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rmfortin
01-03-2008, 05:52 PM
Hi--so glad this site exists! I've played my Strad with pride for 30 years and hope to do so for at least 30 more...

I have a model 37 MB, lacquer finish, built in 1975. The laquer is original and pretty rough in the typical areas. Time for a restoration, but of course the options these days seem almost limitless. A couple questions I hope someone can answer:

I'm considering having it refinished in gold plate, primarily for the durability of the gold versus lacquer (apparently, my italian sweat is like battery acid to lacquer). And yes, I've tried valve covers, cotton gloves and the like, but the lacquer always seemed to get damaged somewhere anyway.

Realizing that this horn isn't a particularly rare or unique model--am I hurting the value of the instrument by refinishing it differently than the original factory finish? I'm also considering having a third valve water key added--does that sort of customization impact value negatively?

(Guess I'm suffering analysis paralysis that I blame on Antiques Roadshow, from seeing some poor schmuck with a vase that would be worth a fortune in the original finish, but because he polished it up with Brasso, it's worthless.)

Thanks so much for any advice--Ross

imported_TrumpetMaster
01-04-2008, 05:16 PM
Just plate it however you like and don't worry about it. Gold would work best but I have seen people eat through that as well. IMHO those valve covers seem to do more harm than good.




Hi--so glad this site exists! I've played my Strad with pride for 30 years and hope to do so for at least 30 more...

I have a model 37 MB, lacquer finish, built in 1975. The laquer is original and pretty rough in the typical areas. Time for a restoration, but of course the options these days seem almost limitless. A couple questions I hope someone can answer:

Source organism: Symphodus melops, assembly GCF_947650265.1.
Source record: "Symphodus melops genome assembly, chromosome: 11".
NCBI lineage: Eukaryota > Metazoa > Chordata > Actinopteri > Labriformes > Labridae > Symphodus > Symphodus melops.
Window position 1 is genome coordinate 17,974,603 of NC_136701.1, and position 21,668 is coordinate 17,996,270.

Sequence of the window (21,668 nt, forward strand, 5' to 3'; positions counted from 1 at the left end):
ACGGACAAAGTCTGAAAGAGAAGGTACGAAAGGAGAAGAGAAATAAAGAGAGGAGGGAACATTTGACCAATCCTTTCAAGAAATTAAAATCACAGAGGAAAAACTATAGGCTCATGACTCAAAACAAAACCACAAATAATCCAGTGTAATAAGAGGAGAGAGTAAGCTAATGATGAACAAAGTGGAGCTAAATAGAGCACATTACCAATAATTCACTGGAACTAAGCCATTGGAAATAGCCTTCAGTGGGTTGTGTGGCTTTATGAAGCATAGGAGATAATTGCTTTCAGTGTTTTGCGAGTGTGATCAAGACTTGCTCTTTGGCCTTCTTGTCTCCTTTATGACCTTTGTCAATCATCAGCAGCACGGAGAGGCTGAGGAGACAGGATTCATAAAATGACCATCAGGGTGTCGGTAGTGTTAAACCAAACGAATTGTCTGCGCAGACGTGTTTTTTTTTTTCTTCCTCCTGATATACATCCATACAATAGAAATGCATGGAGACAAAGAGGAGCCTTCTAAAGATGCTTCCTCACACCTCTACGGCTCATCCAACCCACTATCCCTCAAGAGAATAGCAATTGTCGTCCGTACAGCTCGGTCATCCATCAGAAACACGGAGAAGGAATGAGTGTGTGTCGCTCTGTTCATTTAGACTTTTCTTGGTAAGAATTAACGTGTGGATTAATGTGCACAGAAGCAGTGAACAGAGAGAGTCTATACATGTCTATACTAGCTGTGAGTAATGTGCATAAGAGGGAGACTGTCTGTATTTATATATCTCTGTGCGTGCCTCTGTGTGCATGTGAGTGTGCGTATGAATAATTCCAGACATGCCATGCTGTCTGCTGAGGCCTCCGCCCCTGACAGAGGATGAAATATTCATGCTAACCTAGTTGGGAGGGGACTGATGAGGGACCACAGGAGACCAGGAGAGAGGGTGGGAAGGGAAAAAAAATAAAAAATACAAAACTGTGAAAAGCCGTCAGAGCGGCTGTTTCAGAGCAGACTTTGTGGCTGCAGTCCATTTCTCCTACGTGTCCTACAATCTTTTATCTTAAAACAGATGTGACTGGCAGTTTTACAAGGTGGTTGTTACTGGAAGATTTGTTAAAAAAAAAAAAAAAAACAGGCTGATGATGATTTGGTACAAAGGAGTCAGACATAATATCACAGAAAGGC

I'm considering having it refinished in gold plate, primarily for the durability of the gold versus lacquer (apparently, my italian sweat is like battery acid to lacquer). And yes, I've tried valve covers, cotton gloves and the like, but the lacquer always seemed to get damaged somewhere anyway.

Realizing that this horn isn't a particularly rare or unique model--am I hurting the value of the instrument by refinishing it differently than the original factory finish? I'm also considering having a third valve water key added--does that sort of customization impact value negatively?

(Guess I'm suffering analysis paralysis that I blame on Antiques Roadshow, from seeing some poor schmuck with a vase that would be worth a fortune in the original finish, but because he polished it up with Brasso, it's worthless.)

Thanks so much for any advice--Ross

jp554731
02-05-2008, 02:16 AM
Just plate it however you like and don't worry about it. Gold would work best but I have seen people eat through that as well. IMHO those valve covers seem to do more harm than good.

yea but some people perfer the feel of fake leather over metal. I know I do. :p

bassmannate
03-29-2008, 08:28 AM
This will absolutely affect the value of the instrument. When they refinish an instrument, they have to buff off the original finish. In the process, they have to buff off a bit of the metal as well making the walls of the instrument thinner. You might be able to get away with refinishing it once though. I work in a repair shop where we can't do the work there but we do send instruments off to shops to have it done. I've seen one come back from a second re lacquer and the bell was paper thin.

Also, good luck finding a place that will do a GOOD job of refinishing. Like I said before, we send instruments off to get them refinished and everywhere we've tried it seems that something always comes back wrong. Often times they didn't take the time to thoroughly clean the instrument after buffing and we find buffing rouge still on the instrument.

Dale Proctor
03-31-2008, 04:01 PM
Yep - a refinish job by someone who knows what they're doing won't hurt the value of a fairly common horn. A nice prep job and gold plating will probably enhance its value. A heavy hand on the buffing wheel will destroy its value, though. Make sure you entrust it to a skilled shop.

Concerning the "Antiques Roadshow" syndrome, with a true antique horn, original finish is desirable, even if it's not perfect. You don't lose points, however, for removing the patina from an old silver plated horn.....;)